Adapted from a Noontime written on November 18, 2009. 

Image from: http://www.freebibleimages.org/illustrations/tis-trial-caiaphas/

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Thursday, June 13, 2020

Jeremiah 12

Plots of Darkness

The prophecy of Jeremiah is a strong one and in chapter 12 we see the prophet exchanging frank words with the creator.  He enters into a dialog in which he tells God that he is unhappy because while he obeys God and abides in faithfulness the wicked prosper.  Jeremiah – the innocent lamb – works hard at doing as God asks yet he is surrounded and attacked by those who lay plots of darkness to bring about his end.  Jeremiah’s enemies, the people of Anathoth, are his own family and friends (Meeks 1136-1137) and the reason for their persecution of Jeremiah is unclear.  The point is that the prophet suffers at the hands of those who ought to be living in concord with him, and who ought to be joining him in performing good works to live in and with God.  We might find ourselves in similar situations today when those closest to us betray us, seek our end, and seem to prosper all the while.

Thomson: Anathoth

John Thomson: Anathoth

God’s response is typical of the Old Testament in that it has words of violence and revenge yet the seeds of optimism.  The New Testament, as we often remind ourselves during our Noontime reflections, is one of forgiveness and hope.  The idea of resurrection does not occur in Jewish sacred scripture until the second century before Christ in the book of Daniel, but here with Jeremiah’s second lament (the first is in chapter 11) we see the beginnings of Jesus’ message of freedom and restoration.  In verses 14 through 17 God speaks of having pity and of bringing back those who repent.  This is a clear indication that God’s hope and God’s power to restore know no bounds.  And it is a message to us today that we might try to strive for the same level of union with all . . . even those who have sought our end.

As Saint Paul reminds us in Ephesians 5:11: Take no part in the fruitless works of darkness; rather expose them.  And we might add . . . and let God handle them.  As we have reflected often, the hardest work for any of us is this . . . to pray for those who have damaged us.  God expects us to ask for the impossible and we delight God when we seek intervention on behalf of those who do us harm because God knows that the dark depths of evil plots are beyond our skill level.  God wants to help us and so we pray . . .

Dearest God whose love knows no bounds, you are willing to seek, to call, to forgive and to heal.  You want to mend each of us in order that we might unite ourselves with you and with one another.  Bring us the gift of humility, the grace of peace, the steadfastness of faith, the passion of hope and the touch of your love.  Allow us to express our fears and doubts and anger with you.  Let us speak about the plots of darkness that frighten us and then . . . call us back . . . calm our hearts . . . restore our spirit . . . and carry us home with you.  Amen.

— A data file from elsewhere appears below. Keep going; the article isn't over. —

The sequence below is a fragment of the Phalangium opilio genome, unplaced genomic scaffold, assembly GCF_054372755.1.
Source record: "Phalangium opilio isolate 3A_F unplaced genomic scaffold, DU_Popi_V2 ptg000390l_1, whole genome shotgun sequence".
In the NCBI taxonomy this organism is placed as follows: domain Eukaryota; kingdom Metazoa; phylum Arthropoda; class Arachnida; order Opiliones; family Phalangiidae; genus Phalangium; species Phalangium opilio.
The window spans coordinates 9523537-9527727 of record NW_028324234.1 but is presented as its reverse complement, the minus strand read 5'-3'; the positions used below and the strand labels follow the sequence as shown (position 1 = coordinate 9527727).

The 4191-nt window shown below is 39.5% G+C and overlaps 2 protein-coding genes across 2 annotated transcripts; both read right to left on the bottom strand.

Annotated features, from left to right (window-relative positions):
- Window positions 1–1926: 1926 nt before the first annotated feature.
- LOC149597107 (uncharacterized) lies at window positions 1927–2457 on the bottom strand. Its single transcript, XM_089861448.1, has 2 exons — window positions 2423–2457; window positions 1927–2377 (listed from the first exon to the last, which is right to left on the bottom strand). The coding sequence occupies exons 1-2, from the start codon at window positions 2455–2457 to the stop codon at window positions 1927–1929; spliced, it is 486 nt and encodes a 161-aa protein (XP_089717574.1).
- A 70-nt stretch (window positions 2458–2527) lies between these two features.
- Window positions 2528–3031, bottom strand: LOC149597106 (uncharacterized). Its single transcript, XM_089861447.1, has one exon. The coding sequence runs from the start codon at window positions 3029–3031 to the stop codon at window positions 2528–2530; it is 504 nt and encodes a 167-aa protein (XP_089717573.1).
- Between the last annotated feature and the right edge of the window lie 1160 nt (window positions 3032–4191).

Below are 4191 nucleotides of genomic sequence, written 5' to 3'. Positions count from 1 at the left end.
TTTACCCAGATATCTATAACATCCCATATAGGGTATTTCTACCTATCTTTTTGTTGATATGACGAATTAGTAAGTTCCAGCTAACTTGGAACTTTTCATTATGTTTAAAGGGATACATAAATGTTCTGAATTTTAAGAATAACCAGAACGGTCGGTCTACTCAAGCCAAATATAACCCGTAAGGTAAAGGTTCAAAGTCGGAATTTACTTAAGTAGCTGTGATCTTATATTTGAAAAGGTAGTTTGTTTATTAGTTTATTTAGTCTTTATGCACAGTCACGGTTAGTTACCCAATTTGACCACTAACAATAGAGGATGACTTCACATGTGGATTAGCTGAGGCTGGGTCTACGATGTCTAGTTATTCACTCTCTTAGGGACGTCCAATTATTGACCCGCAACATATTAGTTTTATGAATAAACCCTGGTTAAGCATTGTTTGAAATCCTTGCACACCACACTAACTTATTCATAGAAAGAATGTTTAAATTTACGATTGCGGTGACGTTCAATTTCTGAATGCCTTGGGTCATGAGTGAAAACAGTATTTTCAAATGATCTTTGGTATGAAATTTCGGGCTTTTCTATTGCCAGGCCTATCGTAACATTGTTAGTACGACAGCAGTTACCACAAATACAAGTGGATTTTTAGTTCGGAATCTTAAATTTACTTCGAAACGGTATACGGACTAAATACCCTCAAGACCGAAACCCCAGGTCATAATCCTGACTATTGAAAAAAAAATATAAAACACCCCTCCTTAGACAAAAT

Adapted from a Noontime written on September 1, 2009.

Meeks, Wayne A., Gen. Ed. HARPERCOLLINS STUDY BIBLE (NRSV). New York, New York: HarperCollins Publishers, 1989. Print.

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Friday, June 12, 2020

Francesco del Cairo: Judith with the Head of Holofernes

Francesco del Cairo: Judith with the Head of Holofernes

Judith 12:16Holofernes’ Banquet

As we continue our series of reflections on the nature of schemers and their plots, how to avoid them and how to rebuke those who lie on couches to conspire, we return to the story of Judith.

Holofernes is a man accustomed to using power and he also knows how to bide his time, lay traps, and bring others into his schemes.  What he has never encountered in his powerful life is a woman who is as beautiful, God-centered, and determined as Judith. And Holofernes’ lust is no match for Judith’s constant, prayerful attendance on God.  This story is worth reading from beginning to end but if there is time for only one verse, it is 12:16 for it teaches us how to deal with schemers, seducers and plot-builders.

“The story of Judith is full of unexpected turns.  The first and most obvious . . . was that a woman – and not a man – saved Judah in its time of severe distress.  Judith is more faithful and resourceful than any of the men of BethuliaShe is more eloquent than the king and more courageous than any of the leading citizens of the city, yet Judith is a very unlikely heroine”.  (Senior RG 213)

The story of Judith is full of the detail which we might overlook if we rush through the reading; and it is the kind of detail that a good writer uses to describe the depth of one’s personality, the reason for one’s perversion, the cause of one’s sociopathy.  It is the kind of writing which brings us up sharply when we experience the shuddering reality that human beings often spend more time trying to lure others into a personal agenda than they do honestly working at the task God assigned to them.  The image of this man “burning with desire . . . yet biding his time” is one that haunts me.  I cannot shake it.  And it returns in the written word on a day like most others  . . . packed with activity . . . with so little time for reflection about what is real and not real.